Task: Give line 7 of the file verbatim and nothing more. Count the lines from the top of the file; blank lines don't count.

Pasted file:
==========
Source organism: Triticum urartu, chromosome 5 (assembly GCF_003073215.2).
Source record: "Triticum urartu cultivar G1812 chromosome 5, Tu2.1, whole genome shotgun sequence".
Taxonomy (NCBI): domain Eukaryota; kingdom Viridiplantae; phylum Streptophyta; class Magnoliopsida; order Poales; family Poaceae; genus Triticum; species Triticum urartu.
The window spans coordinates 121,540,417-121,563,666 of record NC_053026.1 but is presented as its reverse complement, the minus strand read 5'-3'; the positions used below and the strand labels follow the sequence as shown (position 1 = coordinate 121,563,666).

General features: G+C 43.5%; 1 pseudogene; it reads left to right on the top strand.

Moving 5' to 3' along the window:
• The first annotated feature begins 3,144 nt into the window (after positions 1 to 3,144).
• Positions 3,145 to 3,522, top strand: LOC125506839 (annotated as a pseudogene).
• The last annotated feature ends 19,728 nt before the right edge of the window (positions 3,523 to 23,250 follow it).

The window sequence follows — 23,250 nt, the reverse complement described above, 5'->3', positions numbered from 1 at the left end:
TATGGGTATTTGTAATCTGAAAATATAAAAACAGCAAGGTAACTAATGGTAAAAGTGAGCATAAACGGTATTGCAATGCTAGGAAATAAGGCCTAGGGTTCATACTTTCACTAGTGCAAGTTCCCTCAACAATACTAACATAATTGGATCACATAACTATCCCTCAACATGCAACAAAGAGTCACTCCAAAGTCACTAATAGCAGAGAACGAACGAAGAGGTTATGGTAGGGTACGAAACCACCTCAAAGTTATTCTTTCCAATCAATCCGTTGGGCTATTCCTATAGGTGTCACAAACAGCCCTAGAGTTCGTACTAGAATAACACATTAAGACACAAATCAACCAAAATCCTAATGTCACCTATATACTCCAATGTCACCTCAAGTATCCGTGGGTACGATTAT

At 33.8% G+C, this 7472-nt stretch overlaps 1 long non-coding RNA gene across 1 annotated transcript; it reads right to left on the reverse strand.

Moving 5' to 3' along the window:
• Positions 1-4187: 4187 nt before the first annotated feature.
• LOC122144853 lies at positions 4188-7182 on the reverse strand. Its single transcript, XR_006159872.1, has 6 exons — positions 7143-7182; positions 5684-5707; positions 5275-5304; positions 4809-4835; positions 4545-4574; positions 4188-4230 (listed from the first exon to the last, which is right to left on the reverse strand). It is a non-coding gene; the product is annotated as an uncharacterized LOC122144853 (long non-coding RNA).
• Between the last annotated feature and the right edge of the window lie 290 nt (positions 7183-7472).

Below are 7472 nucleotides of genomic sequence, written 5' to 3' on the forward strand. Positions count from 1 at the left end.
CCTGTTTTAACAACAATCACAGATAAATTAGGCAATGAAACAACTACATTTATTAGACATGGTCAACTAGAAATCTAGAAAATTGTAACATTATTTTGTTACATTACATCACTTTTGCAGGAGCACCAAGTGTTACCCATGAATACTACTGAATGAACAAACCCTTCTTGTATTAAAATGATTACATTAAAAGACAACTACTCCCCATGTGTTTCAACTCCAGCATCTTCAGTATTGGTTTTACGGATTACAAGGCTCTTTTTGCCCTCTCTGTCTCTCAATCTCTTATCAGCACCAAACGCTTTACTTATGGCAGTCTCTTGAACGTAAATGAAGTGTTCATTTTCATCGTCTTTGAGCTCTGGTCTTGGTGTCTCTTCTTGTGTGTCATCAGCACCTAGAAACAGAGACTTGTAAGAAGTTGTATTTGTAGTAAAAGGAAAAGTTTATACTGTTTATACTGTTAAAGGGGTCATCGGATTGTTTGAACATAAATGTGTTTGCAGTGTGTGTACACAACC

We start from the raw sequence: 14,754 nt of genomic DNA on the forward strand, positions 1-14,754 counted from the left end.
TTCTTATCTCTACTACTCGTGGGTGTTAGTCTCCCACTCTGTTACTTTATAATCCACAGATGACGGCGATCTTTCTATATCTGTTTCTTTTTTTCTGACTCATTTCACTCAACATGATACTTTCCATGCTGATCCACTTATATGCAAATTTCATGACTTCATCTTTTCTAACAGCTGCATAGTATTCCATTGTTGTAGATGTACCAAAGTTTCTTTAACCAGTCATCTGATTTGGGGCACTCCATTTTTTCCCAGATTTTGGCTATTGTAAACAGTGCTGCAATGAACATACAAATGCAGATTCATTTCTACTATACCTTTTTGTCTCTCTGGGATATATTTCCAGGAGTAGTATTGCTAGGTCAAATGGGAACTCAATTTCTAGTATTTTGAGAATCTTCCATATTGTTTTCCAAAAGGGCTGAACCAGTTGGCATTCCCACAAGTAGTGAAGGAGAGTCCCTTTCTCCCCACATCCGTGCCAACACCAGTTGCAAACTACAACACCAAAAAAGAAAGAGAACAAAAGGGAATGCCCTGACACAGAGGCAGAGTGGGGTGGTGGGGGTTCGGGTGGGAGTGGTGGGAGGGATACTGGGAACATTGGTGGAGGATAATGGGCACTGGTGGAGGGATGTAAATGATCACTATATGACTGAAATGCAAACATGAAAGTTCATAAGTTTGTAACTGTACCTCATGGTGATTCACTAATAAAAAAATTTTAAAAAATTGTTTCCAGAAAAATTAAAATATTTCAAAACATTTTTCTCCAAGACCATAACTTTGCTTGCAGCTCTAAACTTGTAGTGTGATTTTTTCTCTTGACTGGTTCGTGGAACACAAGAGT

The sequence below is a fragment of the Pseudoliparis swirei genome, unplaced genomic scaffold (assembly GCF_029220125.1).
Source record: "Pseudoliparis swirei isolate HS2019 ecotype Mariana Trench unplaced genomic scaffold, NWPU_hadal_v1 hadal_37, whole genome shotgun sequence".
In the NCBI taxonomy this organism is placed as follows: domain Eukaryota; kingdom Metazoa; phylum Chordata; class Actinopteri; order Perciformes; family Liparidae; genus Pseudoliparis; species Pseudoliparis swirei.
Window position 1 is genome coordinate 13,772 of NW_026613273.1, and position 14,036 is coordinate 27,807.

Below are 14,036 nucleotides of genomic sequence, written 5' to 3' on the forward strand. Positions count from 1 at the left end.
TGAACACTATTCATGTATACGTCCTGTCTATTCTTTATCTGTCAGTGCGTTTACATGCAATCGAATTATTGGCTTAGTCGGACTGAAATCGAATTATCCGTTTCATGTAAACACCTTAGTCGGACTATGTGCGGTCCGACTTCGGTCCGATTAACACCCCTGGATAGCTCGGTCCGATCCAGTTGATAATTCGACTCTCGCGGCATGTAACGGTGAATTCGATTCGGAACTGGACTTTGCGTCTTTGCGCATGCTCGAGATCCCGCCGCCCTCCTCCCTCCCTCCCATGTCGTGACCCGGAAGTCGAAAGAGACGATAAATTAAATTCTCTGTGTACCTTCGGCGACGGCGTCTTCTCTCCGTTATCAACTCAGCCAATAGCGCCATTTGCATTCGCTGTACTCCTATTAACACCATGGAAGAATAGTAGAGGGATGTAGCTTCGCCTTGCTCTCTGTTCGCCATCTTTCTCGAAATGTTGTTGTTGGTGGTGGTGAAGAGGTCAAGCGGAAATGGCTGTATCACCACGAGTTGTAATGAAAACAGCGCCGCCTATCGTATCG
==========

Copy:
• The first annotated feature begins 3,144 nt into the window (after positions 1 to 3,144).